How could this have happened?
In what seems to have been a “smash-and-grab” theft of major proportions, burglars last week staged a raid, shortly before 5 a.m., on the Historic Green Vault—the repository for treasures of the Dresden Royal Palace—making off with what the Dresden State Art Collections understatedly described as “11 whole items, parts of two others and a group of skirt buttons.”
Here’s one of those “whole items”:
And here are the “skirt buttons” (some remaining):
In its eyebrow-raising account of this audacious, seemingly well planned caper, the NY Times reported that “at least two thieves broke the special security glass of a display case,” which the museum’s security guards “witnessed…on a live video feed.”
Here’s the surveillance video of the break-in, as posted on the website of the Saxony Police. It’s not for the squeamish: Prepare to cringe at the sight of a perpetrator forcefully pounding a display case containing delicate, precious objects.
According to Melissa Eddy‘s and Christopher Schuetze‘s report in the NY Times:
Ms. [Marion] Ackermann [director of the Dresden State Art Collection] said that it was standard museum procedure for the guards, who are not armed, to alert the police instead of intervening personally [?!?]. The first officers arrived at the museum within 10 minutes [emphasis added] of receiving the call, but by that time, the thieves were already gone, Jörg Kubiesa, chief of Dresden police, said.
The Green Vault’s protectors learned, too late, that 10 minutes is 6 minutes too long. As I wrote in my Oct. 17, 2012 post analyzing a burglary from the Kunsthal Rotterdam of seven Impressionist, modern and contemporary works (on loan to it from the Triton Foundation):
Any burglarized homeowner knows that a five-minute response time isn’t good enough when you’re dealing with grab-and-go criminals. Art museums should not be lured into false complacency with high-tech gadgetry. They are no substitute for the most basic, essential component of art stewardship—human guards. They are indispensable as on-the-ground, rapid-response foot soldiers in the war against thieves and vandals.
In a response that could prove too little, too late, the Saxony Police, in agreement with the public prosecutor, have offered a €500,000 reward for clues aiding in the investigation of the burglary, the capture of perpetrators and/or the discovery of the stolen objects. (Dresden is the capital of the state of Saxony, in eastern Germany.)
The police portal for leads that might help the investigators is here. Although many museum directors have reflexively expressed hope for the return of the jewels, intact, they probably know that this hope is likely to prove illusory. The accomplished criminals are probably savvy enough to know that “it would be difficult for thieves to sell such easily identifiable artworks,” as NY Times reporter Doreen Carvajal had suggested in her analysis of the 2012 Rotterdam heist. She pointed to “underworld finances” as the probable driving force behind the burglar’s assault.
Retired Scotland Yard art detective Charles Hill shared with Carvajal this theory regarding the Rotterdam theft:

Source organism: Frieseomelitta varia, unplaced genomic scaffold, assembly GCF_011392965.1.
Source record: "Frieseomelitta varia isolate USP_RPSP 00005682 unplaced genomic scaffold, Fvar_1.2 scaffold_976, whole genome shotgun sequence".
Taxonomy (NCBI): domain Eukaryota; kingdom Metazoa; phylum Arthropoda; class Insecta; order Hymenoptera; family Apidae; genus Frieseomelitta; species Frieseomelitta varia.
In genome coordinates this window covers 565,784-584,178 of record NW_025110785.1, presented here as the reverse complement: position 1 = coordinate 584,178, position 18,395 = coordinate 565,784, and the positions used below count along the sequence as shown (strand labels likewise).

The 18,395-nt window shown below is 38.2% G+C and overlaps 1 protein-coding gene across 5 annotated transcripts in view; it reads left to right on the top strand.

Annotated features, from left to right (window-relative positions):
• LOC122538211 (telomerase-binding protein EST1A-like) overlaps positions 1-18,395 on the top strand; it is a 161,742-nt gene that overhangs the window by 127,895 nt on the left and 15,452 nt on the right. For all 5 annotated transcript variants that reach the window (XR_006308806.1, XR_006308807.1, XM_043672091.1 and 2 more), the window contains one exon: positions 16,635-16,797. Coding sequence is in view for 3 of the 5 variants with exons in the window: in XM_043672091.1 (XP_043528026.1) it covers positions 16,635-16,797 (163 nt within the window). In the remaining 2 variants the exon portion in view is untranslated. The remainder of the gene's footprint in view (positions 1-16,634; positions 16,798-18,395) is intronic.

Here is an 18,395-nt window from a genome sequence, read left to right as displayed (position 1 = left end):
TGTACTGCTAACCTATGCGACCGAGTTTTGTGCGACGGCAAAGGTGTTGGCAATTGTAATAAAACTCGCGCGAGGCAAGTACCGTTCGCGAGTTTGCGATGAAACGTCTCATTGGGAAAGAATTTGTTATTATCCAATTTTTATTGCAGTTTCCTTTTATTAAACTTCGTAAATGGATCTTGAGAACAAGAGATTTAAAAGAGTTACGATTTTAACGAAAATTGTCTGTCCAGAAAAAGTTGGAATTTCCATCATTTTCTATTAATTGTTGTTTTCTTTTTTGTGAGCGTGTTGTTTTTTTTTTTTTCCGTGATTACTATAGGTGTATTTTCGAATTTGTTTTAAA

I think it’s a form of repayment in kind, a barter—“I don’t have cash, but I have these paintings [emphasis added]…”
…or, in this case, it could be: “I have these jewels”:
For a complete list of the stolen objects (with images) see the Dresden State Art Collections’ news release regarding the theft.
One object that was safe from the predators is the Dresden Green Diamond: It’s currently on loan from the Green Vault to the Metropolitan Museum’s sumptuous show (just in time for the heightened interest in pricey baubles during the winter holiday season)—Making Marvels: Science and Splendor at the Courts of Europe, which was brilliantly reviewed by Ed Rothstein in today’s (Monday’s) Wall Street Journal:
Fifteen years ago, I partook in the “truly unique opportunity to view the magnificent treasures of the Dresden Green Vault in New York” (as described by the Met’s then director, Philippe de Montebello). Princely Splendor: The Dresden Court, 1580-1620 (Oct. 26, 2004-Jan. 30, 2005) consisted of some 250 works of art and precious objects loaned by the Dresden State Art Collections. Although some 200 of those pieces came from the Green Vault, none of the now missing items were included, a Met spokesperson told me in response to my query.
In the above-linked press release for that show, de Montebello explained how it came into being and why the New York exhibition was a “truly unique opportunity”:
The eight historical exhibition rooms of the Green Vault were damaged in the bombing of Dresden during World War II. In subsequent years, only part of the collection was exhibited, with the remainder kept in storage.
A major reconstruction project is now underway to restore the exhibition rooms to their former glory. Once these objects are put on view in the restored historic Green Vault in 2006, such a quantity will never be allowed to travel again.
The current Met director, Max Hollein, was among the museum heads who last week extended condolences to the Dresden State Art Collections:
We are devastated to hear of this theft. The Met, and I am sure the entire museum community, is hoping for the immediate and safe return of these most important pieces.
That hope may be in vain. But for all museums, this alarming incident should be a wake-up call for devising a plan for an immediate, forceful response when something suspicious shows up on the security system’s radar.
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